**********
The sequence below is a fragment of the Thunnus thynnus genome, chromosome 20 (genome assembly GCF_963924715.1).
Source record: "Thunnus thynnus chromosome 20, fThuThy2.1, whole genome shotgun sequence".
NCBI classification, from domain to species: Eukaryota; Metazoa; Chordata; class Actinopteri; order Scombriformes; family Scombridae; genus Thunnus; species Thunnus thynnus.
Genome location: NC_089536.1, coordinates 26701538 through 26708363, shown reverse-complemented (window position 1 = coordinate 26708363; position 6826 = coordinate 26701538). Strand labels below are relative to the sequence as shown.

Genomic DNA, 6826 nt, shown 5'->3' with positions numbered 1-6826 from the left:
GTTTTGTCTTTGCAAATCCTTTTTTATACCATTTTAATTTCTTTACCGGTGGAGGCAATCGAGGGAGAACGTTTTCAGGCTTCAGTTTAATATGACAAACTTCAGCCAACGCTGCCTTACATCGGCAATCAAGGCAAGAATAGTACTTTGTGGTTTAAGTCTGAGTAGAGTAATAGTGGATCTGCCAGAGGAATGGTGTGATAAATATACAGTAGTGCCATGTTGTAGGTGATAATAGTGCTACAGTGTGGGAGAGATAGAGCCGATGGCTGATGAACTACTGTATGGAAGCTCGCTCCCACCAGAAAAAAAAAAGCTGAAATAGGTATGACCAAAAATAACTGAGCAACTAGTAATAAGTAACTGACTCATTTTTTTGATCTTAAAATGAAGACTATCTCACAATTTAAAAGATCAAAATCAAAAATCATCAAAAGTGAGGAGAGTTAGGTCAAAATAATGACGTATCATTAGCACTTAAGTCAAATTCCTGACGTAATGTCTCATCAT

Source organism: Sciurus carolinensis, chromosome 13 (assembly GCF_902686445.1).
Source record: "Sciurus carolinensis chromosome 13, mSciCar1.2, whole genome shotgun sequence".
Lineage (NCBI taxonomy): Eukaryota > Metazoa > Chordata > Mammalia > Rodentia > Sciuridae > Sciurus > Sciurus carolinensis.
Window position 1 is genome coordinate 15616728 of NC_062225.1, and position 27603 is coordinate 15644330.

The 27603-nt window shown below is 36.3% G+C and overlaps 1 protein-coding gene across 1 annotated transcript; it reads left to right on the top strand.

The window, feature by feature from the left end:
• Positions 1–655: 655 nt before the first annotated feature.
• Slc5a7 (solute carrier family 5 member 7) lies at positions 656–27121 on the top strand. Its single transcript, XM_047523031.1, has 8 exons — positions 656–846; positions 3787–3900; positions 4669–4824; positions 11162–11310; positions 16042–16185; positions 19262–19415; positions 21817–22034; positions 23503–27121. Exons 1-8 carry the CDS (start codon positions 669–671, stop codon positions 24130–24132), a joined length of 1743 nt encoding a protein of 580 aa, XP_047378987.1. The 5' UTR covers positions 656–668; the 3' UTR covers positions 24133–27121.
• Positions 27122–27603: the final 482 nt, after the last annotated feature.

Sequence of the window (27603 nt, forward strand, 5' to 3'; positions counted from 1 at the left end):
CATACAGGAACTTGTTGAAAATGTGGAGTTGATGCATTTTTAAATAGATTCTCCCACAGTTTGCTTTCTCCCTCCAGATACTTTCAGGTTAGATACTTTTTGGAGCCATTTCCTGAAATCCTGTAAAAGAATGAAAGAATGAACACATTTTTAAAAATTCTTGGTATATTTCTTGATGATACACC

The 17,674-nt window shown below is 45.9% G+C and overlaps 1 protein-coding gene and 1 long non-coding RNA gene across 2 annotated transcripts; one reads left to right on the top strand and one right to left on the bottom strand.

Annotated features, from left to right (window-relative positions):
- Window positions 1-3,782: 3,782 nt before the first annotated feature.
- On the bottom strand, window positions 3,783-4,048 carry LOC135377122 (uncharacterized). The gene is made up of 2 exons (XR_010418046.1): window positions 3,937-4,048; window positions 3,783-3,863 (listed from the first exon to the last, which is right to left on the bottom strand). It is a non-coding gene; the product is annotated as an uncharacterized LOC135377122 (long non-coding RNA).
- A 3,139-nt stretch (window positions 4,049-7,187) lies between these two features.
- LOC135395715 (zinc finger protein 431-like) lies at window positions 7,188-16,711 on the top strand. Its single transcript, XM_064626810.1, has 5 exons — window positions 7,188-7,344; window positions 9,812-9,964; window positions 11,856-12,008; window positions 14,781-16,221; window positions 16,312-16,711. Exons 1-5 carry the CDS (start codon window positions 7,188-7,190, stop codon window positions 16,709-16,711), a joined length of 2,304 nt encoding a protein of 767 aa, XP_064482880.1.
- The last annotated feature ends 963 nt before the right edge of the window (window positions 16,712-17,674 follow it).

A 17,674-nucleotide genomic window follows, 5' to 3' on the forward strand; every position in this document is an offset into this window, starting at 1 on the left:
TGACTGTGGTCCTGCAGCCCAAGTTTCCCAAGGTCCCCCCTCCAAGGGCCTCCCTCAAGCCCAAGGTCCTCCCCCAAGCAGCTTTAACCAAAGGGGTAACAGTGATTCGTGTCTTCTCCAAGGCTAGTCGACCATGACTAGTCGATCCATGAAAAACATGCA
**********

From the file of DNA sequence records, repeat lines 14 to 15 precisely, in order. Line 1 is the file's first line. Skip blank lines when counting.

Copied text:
• Slc5a7 (solute carrier family 5 member 7) lies at positions 656–27121 on the top strand. Its single transcript, XM_047523031.1, has 8 exons — positions 656–846; positions 3787–3900; positions 4669–4824; positions 11162–11310; positions 16042–16185; positions 19262–19415; positions 21817–22034; positions 23503–27121. Exons 1-8 carry the CDS (start codon positions 669–671, stop codon positions 24130–24132), a joined length of 1743 nt encoding a protein of 580 aa, XP_047378987.1. The 5' UTR covers positions 656–668; the 3' UTR covers positions 24133–27121.
• Positions 27122–27603: the final 482 nt, after the last annotated feature.